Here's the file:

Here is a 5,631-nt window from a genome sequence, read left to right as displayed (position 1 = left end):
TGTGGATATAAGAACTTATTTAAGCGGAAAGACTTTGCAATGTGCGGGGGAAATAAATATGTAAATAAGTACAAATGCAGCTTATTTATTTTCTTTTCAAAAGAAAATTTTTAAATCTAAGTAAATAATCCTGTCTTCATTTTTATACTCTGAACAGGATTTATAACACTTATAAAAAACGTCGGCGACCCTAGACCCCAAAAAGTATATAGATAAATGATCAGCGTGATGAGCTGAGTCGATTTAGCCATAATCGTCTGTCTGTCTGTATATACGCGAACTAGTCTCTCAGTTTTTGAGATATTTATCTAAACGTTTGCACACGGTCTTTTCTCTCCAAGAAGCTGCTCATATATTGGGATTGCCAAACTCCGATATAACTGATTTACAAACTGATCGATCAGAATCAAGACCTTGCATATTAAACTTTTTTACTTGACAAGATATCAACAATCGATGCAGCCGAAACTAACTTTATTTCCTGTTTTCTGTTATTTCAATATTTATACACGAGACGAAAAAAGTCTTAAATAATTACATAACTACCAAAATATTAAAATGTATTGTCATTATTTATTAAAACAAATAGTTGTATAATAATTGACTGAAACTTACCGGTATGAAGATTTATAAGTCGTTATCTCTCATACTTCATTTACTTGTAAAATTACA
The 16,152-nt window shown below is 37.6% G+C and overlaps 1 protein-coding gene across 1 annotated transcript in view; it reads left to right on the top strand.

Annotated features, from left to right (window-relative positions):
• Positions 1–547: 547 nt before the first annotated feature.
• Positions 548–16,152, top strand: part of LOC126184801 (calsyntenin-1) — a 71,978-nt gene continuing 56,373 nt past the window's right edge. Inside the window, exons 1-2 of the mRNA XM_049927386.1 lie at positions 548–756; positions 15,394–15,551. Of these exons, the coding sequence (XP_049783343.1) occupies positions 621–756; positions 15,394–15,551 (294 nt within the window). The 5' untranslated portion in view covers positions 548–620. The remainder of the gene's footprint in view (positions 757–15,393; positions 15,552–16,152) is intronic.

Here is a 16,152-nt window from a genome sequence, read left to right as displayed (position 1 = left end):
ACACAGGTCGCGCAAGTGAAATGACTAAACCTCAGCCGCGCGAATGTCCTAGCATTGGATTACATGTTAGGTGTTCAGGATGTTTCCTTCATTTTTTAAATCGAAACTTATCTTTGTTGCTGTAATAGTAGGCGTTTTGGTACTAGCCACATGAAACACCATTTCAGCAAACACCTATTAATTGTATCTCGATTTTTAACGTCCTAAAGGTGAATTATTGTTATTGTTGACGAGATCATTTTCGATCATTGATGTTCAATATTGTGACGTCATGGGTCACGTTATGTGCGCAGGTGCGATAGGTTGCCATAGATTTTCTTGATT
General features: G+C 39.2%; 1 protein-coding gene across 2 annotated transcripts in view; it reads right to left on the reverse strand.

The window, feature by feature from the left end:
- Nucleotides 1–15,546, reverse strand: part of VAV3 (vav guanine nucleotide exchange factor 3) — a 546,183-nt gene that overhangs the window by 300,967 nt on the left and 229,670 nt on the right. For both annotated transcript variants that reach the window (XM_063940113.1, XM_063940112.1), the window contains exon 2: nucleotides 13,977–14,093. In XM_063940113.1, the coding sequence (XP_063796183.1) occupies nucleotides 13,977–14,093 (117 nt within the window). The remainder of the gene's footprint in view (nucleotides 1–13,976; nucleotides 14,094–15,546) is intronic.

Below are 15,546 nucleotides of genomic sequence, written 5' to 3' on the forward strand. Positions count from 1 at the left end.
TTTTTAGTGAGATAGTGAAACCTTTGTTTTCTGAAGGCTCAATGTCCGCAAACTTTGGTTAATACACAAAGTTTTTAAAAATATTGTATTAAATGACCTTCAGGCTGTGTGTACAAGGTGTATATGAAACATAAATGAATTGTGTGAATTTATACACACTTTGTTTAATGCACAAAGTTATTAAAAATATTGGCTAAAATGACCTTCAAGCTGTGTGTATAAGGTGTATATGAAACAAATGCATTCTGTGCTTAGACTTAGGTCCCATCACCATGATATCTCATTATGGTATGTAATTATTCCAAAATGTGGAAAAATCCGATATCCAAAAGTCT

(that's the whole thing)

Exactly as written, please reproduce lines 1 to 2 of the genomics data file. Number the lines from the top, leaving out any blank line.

Here is a 5,631-nt window from a genome sequence, read left to right as displayed (position 1 = left end):
TGTGGATATAAGAACTTATTTAAGCGGAAAGACTTTGCAATGTGCGGGGGAAATAAATATGTAAATAAGTACAAATGCAGCTTATTTATTTTCTTTTCAAAAGAAAATTTTTAAATCTAAGTAAATAATCCTGTCTTCATTTTTATACTCTGAACAGGATTTATAACACTTATAAAAAACGTCGGCGACCCTAGACCCCAAAAAGTATATAGATAAATGATCAGCGTGATGAGCTGAGTCGATTTAGCCATAATCGTCTGTCTGTCTGTATATACGCGAACTAGTCTCTCAGTTTTTGAGATATTTATCTAAACGTTTGCACACGGTCTTTTCTCTCCAAGAAGCTGCTCATATATTGGGATTGCCAAACTCCGATATAACTGATTTACAAACTGATCGATCAGAATCAAGACCTTGCATATTAAACTTTTTTACTTGACAAGATATCAACAATCGATGCAGCCGAAACTAACTTTATTTCCTGTTTTCTGTTATTTCAATATTTATACACGAGACGAAAAAAGTCTTAAATAATTACATAACTACCAAAATATTAAAATGTATTGTCATTATTTATTAAAACAAATAGTTGTATAATAATTGACTGAAACTTACCGGTATGAAGATTTATAAGTCGTTATCTCTCATACTTCATTTACTTGTAAAATTACA